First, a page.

Photos: Courtesy of Christopher Raeburn; FirstView
Tags: Fashion

La fete le Fooding


"We know that New York is the best city in the world," says Alexandre Cammas, founder of the Parisian dining-guide-cum-advocacy-group Le Fooding. For good eating—and a good party—we've got no argument. NYC's dining scene boasts Momofuku's David Chang, Minetta Tavern's Lee Hanson and Riad Nasr, WD-50's Wylie Dufresne, and Daniel Boulud. All of them—and more—will be cooking over the course of Le Fooding's first-ever U.S. event, Le Fooding d'Amour Paris-New York, which begins tonight at P.S. 1. In the spirit of internationalism, they'll be joined by some less-familiar names from Paris: William Ledeuil from Ze Kitchen Galerie, Stéphane Jégo from L'Ami Jean, Inaki Aizpitarte from Le Chateaubriand. (Again, just a selection.) Because man does not live by bread (and meat) alone, there's more: cocktails courtesy of the guys from Dutch Kills and Le Plaza Athénée; DJ sets from Paul Sevigny, André, and LCD Soundsystem's James Murphy. If the whole thing sounds more like a heavy night on the town than a white-napkin dinner, that's no accident. Le Fooding's express mission is to shake up the traditional, hidebound world of French dining—to celebrate creative young talent and bring the party to the table. (Hence the neologistic name: "food" + "feeling.") "Paris was very sleepy," Cammas says. "You [still] see all the service"—the proper tablecloths, the dusty formality—"à la française. Maybe New York is fed up with that." At last night's preview dinner at Brooklyn's Vinegar Hill House, Chang held court at a table of chefs as they were serenaded by an electric accordionist with a light-up instrument—Piaf on acid. Toward the end of the night, Boulud ambled out to say hello and found himself wearing an elaborately constructed balloon-animal hat. Maybe it was anti-service. Or maybe it was all the Veuve Clicquot.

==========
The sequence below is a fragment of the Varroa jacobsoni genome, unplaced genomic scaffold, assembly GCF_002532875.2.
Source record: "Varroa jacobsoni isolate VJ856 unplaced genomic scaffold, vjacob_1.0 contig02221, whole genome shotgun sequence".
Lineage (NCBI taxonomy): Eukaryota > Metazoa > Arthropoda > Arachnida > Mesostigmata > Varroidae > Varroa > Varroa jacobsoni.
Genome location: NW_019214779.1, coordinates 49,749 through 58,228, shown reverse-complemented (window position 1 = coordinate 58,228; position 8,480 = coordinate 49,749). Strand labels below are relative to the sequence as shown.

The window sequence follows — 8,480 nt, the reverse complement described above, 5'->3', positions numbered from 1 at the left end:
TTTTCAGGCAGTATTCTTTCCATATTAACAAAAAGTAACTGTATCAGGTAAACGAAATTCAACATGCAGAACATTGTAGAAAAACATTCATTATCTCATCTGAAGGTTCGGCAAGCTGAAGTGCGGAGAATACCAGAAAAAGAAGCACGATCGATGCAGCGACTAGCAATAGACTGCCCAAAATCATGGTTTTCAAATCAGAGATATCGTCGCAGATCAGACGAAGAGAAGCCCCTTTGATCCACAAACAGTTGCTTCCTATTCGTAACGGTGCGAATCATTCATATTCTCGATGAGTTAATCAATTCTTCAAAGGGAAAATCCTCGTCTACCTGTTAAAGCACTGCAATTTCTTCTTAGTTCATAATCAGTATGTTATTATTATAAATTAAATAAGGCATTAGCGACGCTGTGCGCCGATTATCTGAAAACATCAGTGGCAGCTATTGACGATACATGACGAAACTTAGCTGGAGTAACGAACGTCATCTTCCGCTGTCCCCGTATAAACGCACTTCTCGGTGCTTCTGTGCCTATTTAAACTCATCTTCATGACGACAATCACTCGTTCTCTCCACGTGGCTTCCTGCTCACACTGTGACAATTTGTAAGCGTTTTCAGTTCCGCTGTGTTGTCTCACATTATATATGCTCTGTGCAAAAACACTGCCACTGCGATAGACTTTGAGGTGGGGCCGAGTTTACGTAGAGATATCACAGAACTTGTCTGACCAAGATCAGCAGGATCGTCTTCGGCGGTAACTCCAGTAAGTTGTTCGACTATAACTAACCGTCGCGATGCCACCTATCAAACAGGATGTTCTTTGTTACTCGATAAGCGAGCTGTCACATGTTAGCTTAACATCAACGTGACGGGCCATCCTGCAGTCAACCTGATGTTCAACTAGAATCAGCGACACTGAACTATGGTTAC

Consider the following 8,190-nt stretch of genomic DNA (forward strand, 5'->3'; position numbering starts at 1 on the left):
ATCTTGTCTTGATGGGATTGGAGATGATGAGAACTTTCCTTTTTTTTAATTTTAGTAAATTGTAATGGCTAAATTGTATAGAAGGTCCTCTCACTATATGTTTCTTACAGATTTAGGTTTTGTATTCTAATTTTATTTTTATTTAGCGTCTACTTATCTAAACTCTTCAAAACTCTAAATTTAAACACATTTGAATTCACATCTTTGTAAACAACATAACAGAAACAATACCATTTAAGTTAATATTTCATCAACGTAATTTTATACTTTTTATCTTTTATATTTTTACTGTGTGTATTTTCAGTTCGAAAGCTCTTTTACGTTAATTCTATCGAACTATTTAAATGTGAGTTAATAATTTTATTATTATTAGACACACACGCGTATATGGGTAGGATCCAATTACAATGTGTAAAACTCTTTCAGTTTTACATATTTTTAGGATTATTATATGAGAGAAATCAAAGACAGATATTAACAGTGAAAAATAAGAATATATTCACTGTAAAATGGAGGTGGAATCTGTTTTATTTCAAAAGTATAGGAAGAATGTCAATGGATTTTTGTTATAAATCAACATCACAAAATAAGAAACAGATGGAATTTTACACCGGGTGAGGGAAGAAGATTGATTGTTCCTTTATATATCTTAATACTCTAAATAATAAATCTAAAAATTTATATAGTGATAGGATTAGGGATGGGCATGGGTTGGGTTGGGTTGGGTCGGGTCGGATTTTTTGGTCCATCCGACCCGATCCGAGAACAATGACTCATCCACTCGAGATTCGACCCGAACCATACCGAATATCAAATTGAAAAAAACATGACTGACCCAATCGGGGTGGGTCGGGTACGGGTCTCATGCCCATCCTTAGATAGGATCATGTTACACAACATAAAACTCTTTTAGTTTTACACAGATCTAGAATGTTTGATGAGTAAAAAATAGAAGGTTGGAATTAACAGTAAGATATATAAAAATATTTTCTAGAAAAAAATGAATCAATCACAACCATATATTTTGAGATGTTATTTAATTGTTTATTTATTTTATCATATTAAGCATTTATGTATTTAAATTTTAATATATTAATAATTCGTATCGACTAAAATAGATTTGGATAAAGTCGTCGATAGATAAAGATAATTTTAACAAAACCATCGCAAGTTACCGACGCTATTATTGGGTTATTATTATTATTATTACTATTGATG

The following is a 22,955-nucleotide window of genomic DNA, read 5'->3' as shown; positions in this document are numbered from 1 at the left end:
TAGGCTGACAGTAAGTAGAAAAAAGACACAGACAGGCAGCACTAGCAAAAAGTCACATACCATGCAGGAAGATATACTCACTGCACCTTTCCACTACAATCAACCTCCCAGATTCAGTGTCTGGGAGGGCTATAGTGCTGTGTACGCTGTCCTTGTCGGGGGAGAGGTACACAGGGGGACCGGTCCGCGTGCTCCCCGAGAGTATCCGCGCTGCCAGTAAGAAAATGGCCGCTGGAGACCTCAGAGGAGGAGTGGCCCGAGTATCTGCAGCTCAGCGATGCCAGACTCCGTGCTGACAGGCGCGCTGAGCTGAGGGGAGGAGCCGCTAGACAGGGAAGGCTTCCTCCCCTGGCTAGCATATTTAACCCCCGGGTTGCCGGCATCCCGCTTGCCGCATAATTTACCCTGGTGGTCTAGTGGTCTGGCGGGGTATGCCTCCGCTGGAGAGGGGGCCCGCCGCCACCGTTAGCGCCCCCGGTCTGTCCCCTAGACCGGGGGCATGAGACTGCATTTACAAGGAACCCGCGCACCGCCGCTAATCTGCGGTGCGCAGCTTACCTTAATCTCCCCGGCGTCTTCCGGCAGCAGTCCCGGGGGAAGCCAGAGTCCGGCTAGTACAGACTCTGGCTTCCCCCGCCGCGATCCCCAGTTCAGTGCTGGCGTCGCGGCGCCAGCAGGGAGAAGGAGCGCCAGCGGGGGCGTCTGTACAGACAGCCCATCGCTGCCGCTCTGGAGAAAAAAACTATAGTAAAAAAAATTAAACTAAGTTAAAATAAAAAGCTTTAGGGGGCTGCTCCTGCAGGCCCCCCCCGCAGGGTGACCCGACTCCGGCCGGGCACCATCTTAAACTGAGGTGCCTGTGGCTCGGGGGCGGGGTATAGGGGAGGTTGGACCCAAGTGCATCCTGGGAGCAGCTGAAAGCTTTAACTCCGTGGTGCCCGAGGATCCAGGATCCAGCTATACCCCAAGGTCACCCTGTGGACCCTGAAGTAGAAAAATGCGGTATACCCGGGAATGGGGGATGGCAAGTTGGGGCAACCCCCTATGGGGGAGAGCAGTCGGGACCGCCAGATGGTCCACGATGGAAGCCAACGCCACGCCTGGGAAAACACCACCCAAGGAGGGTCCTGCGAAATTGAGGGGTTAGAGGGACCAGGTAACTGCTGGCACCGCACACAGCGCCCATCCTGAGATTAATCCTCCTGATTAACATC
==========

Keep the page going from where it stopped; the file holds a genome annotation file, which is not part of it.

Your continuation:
Le Fooding d'Amour Paris-New York, September 25 and 26, P.S. 1, 22-25 Jackson Ave., Long Island City, (718) 784-2084,; tickets, $30 to $60, available at the door;

Tags: Drink, Media

What makes a pair of A.P.C. x Supreme jeans different from a pair of A.P.C. jeans?

This embroidered invective (inset). And for those keeping score, they're the New Standard cut.
$198, available October 1 at A.P.C. stores and Supreme stores; for locations, visit and

[via High Snobiety]

Photo: A.P.C.
Tags: Fashion


One guy's last word—my first. The air around here is starting to get chilly, and when a colleague asked what was the first thing I'd be buying for fall (well, aside from the Dries suit I picked up last month), I told him it was a no-brainer: lip balm. Specifically, Smith's Rosebud Salve. Sexy, it's not; but then, neither are bleeding, cracked lips. Okay, they're sort of bad-ass-looking after a bar fight (make that a bar fight you won), but otherwise it's just not a great look. Rosebud's been around for over a hundred years, and it's made of natural ingredients right here in the U.S.A. More importantly, the shit keeps the old kisser chap-free no matter how cold it gets outside. For years it flew under the radar, and I'll admit the indie snob in me was bummed to see it had been picked up by places like Urban Outfitters and Sephora a while back. But when you're talking about something this essential, I'll take accessibility over coolness any day.
$6 to $8, available at and (note: Urban Outfitters stocks only the mint version; I prefer the original flavor)

Tags: Grooming